TFred wrote:What part of "nor shall be compelled in any criminal case to be a witness against himself" is so hard to understand?HB 14 has been pre-filed for the upcoming General Assembly session in Virginia. Could prove to be a very interesting case.
Basically in cases of domestic relations disputes (spousal support, custody, or visitation), this law will allow the courts to treat a refusal to answer questions about immoral conduct as "adverse information". Essentially this bill would penalize your domestic relations position for exercising your 5th Amendment protection from self-incrimination.
Drifting back on topic a bit, I wonder if such a measure could also be applied to questions concerning "prohibited persons" and firearms?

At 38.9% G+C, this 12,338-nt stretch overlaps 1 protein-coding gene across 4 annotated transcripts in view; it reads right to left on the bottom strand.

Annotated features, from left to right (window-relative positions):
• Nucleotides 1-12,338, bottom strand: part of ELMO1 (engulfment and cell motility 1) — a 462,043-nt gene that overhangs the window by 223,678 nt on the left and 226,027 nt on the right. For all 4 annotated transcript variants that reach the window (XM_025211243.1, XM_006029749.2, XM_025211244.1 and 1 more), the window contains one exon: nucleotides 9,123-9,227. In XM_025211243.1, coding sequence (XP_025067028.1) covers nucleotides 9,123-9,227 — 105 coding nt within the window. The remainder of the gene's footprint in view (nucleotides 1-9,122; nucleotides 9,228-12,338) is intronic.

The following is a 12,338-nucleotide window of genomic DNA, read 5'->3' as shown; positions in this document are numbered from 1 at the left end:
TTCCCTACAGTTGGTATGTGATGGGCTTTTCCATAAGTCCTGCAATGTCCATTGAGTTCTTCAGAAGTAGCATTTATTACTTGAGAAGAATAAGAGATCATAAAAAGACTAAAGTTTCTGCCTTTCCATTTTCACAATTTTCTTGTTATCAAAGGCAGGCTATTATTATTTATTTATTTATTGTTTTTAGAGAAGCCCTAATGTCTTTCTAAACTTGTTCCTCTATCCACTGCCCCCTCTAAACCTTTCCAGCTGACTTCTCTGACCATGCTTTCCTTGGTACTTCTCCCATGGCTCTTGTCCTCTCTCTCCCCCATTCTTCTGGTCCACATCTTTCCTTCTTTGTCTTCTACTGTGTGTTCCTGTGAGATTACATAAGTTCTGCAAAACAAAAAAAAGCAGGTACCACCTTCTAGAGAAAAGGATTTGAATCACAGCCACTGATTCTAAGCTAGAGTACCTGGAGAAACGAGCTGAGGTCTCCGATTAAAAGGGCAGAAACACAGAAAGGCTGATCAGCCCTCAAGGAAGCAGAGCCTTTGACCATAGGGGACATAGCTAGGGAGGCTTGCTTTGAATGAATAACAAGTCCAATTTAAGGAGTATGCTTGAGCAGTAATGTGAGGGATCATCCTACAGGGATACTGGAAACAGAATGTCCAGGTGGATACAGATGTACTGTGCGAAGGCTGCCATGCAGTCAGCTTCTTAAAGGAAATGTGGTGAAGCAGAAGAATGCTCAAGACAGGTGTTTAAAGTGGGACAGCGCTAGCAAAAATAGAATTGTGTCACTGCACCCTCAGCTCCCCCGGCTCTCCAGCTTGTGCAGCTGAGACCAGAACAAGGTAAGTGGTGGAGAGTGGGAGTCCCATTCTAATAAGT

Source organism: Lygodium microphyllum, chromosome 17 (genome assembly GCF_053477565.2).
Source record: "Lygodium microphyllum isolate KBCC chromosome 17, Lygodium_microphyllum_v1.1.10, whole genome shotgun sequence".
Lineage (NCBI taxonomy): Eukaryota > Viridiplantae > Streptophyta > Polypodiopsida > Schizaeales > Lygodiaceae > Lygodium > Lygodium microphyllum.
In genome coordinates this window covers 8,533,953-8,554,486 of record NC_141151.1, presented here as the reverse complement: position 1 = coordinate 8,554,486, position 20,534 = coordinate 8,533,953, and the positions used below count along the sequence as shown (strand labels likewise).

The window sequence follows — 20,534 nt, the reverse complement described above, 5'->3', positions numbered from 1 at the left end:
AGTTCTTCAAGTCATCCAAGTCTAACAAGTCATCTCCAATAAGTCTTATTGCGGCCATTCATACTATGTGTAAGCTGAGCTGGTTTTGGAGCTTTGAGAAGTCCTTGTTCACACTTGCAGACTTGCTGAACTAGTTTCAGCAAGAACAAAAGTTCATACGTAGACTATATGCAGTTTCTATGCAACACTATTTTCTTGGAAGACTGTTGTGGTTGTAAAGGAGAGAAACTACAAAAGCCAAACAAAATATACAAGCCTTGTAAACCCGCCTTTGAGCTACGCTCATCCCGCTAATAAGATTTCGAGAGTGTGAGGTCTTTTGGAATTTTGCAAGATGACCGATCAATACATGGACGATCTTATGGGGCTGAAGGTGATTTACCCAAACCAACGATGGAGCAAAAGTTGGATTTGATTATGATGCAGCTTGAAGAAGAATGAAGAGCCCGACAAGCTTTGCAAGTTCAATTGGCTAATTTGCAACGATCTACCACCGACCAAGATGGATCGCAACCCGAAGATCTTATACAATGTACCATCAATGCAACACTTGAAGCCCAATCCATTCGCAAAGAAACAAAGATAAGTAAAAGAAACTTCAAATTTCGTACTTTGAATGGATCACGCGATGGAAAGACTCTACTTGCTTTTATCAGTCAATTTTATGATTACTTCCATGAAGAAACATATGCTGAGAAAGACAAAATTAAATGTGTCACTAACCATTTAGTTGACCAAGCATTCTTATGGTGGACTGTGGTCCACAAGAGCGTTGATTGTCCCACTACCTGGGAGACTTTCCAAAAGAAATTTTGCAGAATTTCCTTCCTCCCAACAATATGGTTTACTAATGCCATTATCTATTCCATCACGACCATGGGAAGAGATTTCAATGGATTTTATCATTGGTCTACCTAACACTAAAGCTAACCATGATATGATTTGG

Does this law pass Constitutional muster?
Summary as introduced:
Domestic relations; self-incrimination; adverse inference.
Provides that in actions filed on or after July 1, 2010, for spousal support, custody, or visitation under Title 16.1 or for divorce or separate maintenance filed under Title 20, the court may draw an adverse inference against any party or witness who refuses to answer a question regarding conduct constituting adultery, sodomy, or buggery outside of marriage, or fornication on the ground that the testimony might be self-incriminating.
Now the domestic relations thing may not be a criminal case and therefore not incur the protections against self-incriminations.
I don't believe the law would pass constitutional muster. It's trying to perform an end-around on constitutional protections. It's basically saying "You will tell us your sexual activities and decide you are a bad person or we'll assume you are bad a person".
That law would basically be a damned-if-you-do, damned-if-you-don't proposition. I would resist such crap on principle.